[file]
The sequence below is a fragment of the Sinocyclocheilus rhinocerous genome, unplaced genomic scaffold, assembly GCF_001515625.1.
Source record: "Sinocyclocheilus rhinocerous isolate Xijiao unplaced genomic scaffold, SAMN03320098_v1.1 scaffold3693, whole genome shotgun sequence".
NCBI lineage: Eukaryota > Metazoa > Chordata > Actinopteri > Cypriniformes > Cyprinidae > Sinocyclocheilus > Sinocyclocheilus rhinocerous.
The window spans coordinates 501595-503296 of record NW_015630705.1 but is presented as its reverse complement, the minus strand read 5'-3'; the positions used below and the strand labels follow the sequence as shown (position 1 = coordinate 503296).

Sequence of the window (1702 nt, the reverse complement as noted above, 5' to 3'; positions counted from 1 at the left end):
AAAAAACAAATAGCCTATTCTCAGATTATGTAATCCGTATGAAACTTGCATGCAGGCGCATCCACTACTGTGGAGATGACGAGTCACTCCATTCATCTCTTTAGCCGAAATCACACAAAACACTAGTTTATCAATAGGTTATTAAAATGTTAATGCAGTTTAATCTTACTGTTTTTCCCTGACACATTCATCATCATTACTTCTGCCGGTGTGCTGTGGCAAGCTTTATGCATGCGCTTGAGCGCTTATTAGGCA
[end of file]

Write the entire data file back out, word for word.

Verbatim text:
The sequence below is a fragment of the Sinocyclocheilus rhinocerous genome, unplaced genomic scaffold, assembly GCF_001515625.1.
Source record: "Sinocyclocheilus rhinocerous isolate Xijiao unplaced genomic scaffold, SAMN03320098_v1.1 scaffold3693, whole genome shotgun sequence".
NCBI lineage: Eukaryota > Metazoa > Chordata > Actinopteri > Cypriniformes > Cyprinidae > Sinocyclocheilus > Sinocyclocheilus rhinocerous.
The window spans coordinates 501595-503296 of record NW_015630705.1 but is presented as its reverse complement, the minus strand read 5'-3'; the positions used below and the strand labels follow the sequence as shown (position 1 = coordinate 503296).

Sequence of the window (1702 nt, the reverse complement as noted above, 5' to 3'; positions counted from 1 at the left end):
AAAAAACAAATAGCCTATTCTCAGATTATGTAATCCGTATGAAACTTGCATGCAGGCGCATCCACTACTGTGGAGATGACGAGTCACTCCATTCATCTCTTTAGCCGAAATCACACAAAACACTAGTTTATCAATAGGTTATTAAAATGTTAATGCAGTTTAATCTTACTGTTTTTCCCTGACACATTCATCATCATTACTTCTGCCGGTGTGCTGTGGCAAGCTTTATGCATGCGCTTGAGCGCTTATTAGGCA